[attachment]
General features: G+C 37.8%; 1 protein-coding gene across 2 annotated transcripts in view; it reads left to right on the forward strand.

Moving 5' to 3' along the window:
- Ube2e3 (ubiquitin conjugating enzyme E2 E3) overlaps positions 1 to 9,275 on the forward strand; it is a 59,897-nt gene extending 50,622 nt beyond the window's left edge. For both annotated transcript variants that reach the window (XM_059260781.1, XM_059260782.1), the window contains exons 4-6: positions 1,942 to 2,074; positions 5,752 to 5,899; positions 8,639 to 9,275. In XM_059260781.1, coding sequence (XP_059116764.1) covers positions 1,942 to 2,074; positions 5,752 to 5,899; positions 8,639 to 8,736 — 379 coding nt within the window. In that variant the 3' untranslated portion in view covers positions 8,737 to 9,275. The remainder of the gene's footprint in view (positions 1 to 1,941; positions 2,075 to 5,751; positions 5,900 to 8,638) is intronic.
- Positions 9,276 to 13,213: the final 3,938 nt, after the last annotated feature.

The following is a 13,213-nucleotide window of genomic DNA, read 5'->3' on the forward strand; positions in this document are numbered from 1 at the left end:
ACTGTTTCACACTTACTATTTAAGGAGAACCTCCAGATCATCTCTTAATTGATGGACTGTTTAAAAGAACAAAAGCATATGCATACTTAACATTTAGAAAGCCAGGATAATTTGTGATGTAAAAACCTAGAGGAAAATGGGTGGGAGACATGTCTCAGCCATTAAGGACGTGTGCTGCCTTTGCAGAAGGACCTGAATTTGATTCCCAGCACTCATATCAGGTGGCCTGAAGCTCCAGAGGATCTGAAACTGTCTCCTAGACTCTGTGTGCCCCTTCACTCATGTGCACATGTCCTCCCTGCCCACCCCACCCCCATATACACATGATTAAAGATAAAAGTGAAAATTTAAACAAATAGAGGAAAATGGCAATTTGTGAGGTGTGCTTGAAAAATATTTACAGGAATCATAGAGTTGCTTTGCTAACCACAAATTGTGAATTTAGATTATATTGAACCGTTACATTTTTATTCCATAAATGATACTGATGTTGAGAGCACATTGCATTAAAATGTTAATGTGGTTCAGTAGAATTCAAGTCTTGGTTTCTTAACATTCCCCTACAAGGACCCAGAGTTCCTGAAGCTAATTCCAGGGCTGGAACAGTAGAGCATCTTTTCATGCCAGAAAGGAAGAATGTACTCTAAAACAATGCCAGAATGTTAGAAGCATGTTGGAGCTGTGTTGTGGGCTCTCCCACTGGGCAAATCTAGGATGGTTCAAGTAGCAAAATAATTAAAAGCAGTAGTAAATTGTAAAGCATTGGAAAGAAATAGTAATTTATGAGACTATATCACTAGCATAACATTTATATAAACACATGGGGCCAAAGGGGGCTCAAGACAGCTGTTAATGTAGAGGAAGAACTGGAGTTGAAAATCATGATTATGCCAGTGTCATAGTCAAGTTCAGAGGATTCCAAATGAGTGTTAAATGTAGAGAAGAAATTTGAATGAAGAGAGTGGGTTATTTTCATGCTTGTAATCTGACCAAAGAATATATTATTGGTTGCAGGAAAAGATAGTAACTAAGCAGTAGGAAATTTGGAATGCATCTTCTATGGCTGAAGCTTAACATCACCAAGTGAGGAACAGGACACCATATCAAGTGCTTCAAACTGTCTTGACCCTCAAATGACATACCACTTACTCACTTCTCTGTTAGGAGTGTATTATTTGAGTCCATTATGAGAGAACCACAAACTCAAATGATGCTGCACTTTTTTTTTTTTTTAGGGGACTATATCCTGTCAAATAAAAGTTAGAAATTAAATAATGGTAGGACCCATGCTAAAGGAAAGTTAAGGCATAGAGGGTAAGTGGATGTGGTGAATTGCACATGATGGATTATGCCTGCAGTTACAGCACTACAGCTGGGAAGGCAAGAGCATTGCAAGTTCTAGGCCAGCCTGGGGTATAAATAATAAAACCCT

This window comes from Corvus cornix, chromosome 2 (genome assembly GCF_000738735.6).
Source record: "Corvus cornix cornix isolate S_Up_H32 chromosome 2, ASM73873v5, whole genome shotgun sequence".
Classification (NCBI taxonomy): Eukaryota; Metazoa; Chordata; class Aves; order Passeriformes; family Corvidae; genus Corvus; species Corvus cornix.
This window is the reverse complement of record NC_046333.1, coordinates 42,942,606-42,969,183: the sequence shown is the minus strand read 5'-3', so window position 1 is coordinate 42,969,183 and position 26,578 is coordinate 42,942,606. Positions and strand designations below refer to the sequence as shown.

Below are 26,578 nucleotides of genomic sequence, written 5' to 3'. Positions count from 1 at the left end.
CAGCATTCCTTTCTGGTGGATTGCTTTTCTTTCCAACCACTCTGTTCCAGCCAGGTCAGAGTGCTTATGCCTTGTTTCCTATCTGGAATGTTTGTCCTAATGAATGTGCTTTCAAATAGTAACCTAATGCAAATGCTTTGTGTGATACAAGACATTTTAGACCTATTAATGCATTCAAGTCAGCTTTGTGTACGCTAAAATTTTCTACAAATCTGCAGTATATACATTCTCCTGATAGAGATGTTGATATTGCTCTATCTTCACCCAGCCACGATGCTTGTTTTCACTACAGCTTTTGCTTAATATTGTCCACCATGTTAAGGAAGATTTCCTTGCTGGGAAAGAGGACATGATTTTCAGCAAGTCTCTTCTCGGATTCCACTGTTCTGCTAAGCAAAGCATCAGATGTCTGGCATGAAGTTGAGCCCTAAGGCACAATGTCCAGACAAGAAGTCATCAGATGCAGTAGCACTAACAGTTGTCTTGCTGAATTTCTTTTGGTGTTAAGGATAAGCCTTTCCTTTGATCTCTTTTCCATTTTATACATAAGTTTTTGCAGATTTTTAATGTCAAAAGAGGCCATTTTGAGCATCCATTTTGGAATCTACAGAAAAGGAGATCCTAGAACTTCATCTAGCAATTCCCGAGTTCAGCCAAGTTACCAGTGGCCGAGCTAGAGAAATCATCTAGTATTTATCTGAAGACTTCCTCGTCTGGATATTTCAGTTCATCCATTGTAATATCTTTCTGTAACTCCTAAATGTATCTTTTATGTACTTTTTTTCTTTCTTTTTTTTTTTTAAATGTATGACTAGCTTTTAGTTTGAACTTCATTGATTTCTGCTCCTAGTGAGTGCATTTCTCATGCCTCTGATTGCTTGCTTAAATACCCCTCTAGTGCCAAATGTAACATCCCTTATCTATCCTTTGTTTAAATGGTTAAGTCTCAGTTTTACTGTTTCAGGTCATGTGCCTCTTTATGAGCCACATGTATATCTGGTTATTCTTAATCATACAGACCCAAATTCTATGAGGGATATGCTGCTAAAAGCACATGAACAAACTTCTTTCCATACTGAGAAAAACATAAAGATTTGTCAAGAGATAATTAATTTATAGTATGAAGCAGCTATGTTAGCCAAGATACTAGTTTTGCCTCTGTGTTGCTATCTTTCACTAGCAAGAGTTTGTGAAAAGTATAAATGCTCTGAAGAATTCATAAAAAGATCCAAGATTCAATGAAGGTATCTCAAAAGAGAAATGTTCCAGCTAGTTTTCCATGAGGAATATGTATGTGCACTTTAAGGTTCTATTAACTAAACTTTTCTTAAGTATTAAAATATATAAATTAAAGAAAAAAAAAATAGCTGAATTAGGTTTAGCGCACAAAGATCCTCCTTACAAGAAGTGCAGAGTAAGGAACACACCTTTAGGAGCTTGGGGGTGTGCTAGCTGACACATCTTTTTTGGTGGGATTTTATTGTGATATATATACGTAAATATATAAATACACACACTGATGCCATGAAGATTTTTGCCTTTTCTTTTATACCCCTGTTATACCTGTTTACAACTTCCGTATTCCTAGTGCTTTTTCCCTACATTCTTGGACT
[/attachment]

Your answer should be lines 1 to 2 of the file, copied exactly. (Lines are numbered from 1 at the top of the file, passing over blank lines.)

General features: G+C 37.8%; 1 protein-coding gene across 2 annotated transcripts in view; it reads left to right on the forward strand.

Moving 5' to 3' along the window: